EIA’s role in changing the face of the city: Environmental impact assessment and urban form in New York

By Dana Feingold

A common misconception of environmental impact assessment (EIA) is that it focuses solely on the natural environment, while in reality there is often a strong focus on the built environment.  In New York City, environmental assessments are conducted under the City Environmental Quality Review (CEQR) act, which requires analysis of several factors that relate to urban form.  As such, during the EIA process, communication between the proponent and the lead agency can result in significant changes to the physical design of a project.  Zoning map changes, also known as rezonings, have a particularly strong potential to change the face of the city, and because rezonings in NYC must go through CEQR review, EIA is also in a strong position of influence.

Some building aspects controllable by zoning.  Source: NYC DCP

New York City’s Zoning Resolution was passed in 1961 for the purpose of “regulating the height and bulk of buildings … [and] the density of population, and regulating and restricting the location of trades and industries” [1].  In 2011, Amanda Burden, in her ninth year as the director of the New York City Department of City Planning (DCP), explained that “zoning is the language of the physical city: it is a three-dimensional blueprint for what any area of the city can become” [2].  In the 50 years between the above statements, there has been a shift in perception of zoning; it is increasingly seen as a design tool rather than a regulatory tool.  Between 2002 and 2013, DCP under Burden’s direction, rezoned over 35 percent of New York [3].  By the end of her tenure at DCP, the New York Times estimates that DCP will have rezoned about 40 percent of the city [4].  “Cities never stand still,” declared Burden, “neither should zoning” [2].  The map below depicts the location and size of the areas affected by these rezonings.

Source: NYC DCP.  Available in an interactive format here

Urban design is considered in several areas of CEQR analysis, including urban design, neighborhood character, and shadows.  The urban design section of a CEQR environmental impact assessment assesses changes to streets and sidewalks, the size and shape of buildings, visual resources, open space, natural features, and wind.  The neighborhood character section assesses the different elements that give neighborhoods their distinct personalities and examines whether a proposed project may result in adverse impacts to elements that define a neighborhood’s character.  The shadows section considers the interaction between a proposed development and the shadows it may cast on open spaces, historic and cultural resources, or open spaces [5].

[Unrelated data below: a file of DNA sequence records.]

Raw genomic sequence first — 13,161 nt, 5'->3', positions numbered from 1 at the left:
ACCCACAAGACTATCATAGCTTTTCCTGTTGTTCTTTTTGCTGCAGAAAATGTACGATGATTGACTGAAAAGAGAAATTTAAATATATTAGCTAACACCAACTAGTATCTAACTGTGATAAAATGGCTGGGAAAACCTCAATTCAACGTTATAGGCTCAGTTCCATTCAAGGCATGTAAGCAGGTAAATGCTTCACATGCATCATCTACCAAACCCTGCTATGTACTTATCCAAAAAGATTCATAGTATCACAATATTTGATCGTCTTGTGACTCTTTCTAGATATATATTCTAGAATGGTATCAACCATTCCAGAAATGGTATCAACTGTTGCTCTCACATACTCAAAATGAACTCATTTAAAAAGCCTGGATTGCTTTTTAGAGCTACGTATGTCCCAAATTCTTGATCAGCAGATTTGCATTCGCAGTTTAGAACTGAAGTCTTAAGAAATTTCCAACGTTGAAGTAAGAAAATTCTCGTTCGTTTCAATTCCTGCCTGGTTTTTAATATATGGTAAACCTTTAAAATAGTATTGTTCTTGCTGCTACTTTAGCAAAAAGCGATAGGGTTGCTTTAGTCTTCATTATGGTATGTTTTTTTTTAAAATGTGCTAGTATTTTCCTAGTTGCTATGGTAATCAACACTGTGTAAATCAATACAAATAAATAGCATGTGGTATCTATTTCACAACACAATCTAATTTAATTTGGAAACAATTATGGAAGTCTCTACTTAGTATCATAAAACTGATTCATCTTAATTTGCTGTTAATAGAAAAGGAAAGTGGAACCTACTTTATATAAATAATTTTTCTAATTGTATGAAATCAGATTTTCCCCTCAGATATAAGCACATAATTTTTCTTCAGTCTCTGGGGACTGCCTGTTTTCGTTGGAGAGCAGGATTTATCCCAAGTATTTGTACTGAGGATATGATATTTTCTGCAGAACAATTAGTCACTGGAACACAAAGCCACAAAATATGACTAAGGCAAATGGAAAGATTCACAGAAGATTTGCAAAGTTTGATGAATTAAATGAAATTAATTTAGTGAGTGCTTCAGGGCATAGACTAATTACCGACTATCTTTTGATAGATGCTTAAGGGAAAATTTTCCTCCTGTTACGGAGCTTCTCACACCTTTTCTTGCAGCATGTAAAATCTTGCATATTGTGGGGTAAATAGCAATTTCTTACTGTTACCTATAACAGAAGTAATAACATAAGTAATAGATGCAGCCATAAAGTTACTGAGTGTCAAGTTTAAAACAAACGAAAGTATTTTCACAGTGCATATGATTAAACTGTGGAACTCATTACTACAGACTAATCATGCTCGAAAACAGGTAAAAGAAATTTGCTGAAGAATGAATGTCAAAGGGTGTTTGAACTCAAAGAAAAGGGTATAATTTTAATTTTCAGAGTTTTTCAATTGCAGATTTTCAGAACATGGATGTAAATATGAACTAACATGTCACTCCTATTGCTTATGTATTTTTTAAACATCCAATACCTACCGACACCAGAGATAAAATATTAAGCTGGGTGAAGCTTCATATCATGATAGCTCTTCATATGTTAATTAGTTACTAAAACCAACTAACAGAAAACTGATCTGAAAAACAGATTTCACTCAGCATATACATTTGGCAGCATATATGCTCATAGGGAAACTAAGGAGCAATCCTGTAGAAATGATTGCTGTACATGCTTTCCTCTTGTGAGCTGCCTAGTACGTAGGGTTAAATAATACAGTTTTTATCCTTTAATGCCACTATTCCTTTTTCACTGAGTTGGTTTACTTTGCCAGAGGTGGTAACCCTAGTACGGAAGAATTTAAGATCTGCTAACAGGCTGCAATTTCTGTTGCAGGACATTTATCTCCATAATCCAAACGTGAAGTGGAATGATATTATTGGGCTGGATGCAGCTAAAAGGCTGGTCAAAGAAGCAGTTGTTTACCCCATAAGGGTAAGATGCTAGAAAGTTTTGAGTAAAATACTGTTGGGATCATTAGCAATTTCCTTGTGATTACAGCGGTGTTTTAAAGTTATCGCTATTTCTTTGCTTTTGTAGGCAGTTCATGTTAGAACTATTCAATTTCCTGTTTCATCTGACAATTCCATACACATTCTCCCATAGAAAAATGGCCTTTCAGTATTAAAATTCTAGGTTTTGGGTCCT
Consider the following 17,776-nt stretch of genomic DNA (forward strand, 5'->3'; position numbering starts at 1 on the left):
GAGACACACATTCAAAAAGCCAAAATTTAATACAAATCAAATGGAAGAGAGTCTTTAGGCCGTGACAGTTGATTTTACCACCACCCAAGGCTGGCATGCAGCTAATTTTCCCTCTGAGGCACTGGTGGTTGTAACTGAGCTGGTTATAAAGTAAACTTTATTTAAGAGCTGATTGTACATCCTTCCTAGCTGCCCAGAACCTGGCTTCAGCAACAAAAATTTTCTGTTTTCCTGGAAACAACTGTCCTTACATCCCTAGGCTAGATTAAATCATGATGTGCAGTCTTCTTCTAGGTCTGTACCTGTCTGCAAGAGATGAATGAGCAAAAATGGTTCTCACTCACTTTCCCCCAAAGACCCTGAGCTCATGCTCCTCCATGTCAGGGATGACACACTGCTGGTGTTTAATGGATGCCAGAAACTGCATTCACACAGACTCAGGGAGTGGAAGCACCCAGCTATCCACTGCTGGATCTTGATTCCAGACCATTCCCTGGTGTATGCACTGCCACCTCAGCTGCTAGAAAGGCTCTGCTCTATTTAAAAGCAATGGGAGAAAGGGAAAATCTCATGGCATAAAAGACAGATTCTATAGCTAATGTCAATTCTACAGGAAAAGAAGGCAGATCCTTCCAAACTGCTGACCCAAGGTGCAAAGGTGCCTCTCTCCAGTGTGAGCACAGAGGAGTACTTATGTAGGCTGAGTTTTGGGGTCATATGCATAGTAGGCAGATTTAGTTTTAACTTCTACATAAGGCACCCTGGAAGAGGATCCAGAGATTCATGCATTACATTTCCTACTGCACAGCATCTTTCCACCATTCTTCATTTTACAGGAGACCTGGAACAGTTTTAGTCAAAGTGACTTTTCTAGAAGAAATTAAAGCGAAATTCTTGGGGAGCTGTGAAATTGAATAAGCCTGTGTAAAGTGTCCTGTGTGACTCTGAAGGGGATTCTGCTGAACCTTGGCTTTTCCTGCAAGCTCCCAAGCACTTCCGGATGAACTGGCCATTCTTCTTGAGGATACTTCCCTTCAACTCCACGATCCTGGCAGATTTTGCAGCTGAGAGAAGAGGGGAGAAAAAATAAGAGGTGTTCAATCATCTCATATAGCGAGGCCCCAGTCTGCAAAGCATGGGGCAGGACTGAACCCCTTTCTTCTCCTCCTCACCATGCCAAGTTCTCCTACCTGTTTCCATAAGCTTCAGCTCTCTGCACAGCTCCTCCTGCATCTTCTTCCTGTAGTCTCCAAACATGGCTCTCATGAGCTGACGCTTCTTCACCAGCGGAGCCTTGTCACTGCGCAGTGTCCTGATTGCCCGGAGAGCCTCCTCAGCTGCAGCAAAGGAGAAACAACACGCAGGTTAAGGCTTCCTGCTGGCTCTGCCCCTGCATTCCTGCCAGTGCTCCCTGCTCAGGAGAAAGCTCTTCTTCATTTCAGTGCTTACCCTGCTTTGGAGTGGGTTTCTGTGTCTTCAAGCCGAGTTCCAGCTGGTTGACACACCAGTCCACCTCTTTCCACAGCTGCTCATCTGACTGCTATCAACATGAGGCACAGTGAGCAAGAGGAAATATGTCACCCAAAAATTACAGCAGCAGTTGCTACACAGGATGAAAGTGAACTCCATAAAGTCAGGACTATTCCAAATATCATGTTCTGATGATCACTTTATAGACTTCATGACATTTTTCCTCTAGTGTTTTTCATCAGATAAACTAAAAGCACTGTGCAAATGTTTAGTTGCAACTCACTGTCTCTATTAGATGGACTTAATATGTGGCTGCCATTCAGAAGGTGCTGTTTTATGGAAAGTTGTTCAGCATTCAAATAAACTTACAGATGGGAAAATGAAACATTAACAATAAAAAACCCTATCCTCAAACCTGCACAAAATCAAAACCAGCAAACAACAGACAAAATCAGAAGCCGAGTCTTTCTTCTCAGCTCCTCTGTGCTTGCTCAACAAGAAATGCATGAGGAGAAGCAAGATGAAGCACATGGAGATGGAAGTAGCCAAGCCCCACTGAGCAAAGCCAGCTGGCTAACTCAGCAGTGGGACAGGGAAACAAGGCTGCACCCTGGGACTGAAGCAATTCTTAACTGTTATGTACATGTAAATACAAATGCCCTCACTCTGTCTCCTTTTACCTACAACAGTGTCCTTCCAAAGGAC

CEQR technical analysis areas.  Source: NYC Mayors Office of Environmental Coordination [5]

A rezoning may be proposed by a private developer or by a city agency, often DCP.  In either situation, DCP is the lead agency and helps guide the EIA process, and Burden, as DCP’s director, is in a place of strong influence.  Developers complain about DCP’s intervention in their design process, and Burden has been known to argue with developers about everything from building height to the location and type of decorative plantings outside of their buildings [6].

With large swaths of the city being rezoned and with each rezoning undergoing environmental review, the EIA process plays a significant role in shaping New York City.   The city is a built environment, after all, so why should environmental impacts refer to wildlife habitat and not human habitat?

For more of Amanda Burden’s perspective, watch the following speech she gave in São Paulo, Brazil, in 2008, on how “aggressive pro-active government action can create a more livable city:”


[1] New York City Planning Commission and Department of City Planning. 1961. The City of New York Zoning Maps and Resolution.

[2] DCP (Department of City Planning). 2011. Zoning Handbook.

[3] Karni, Annie.  Who will fill Amanda Burden’s shoes?  Crain’s New York, 17 May 2013. Accessed 18 January 2014: http://www.crainsnewyork.com/article/20130517/REAL_ESTATE/130519892/who-will-fill-amanda-burdens-shoes

[4] Satow, Julie.  Amanda Burden Wants to Remake New York. She Has 19 Months Left.  New York Times, 19 May 2012.  Accessed 18 January 2014: http://www.nytimes.com/2012/05/20/nyregion/amanda-burden-planning-commissioner-is-remaking-new-york-city.html?pagewanted=all&_r=0

[5] NYC Mayors Office of Environmental Coordination.  2012.  CEQR Technical Manual.  Accessed 19 January 2014: http://www.nyc.gov/html/oec/html/ceqr/technical_manual_2012.shtml

[6] Gordon, Meryl.  Champion of Cities. Wall Street Journal, 23 June 2011.  Accessed 18 January 2014:   http://online.wsj.com/news/articles/SB10001424052702304186404576388122537294568


One thought on “EIA’s role in changing the face of the city: Environmental impact assessment and urban form in New York

  1. It great to see that in some urban jurisdictions (like NYC) Environmental Assessment is an important part of urban planning! Thanks for sharing your insights Dana!

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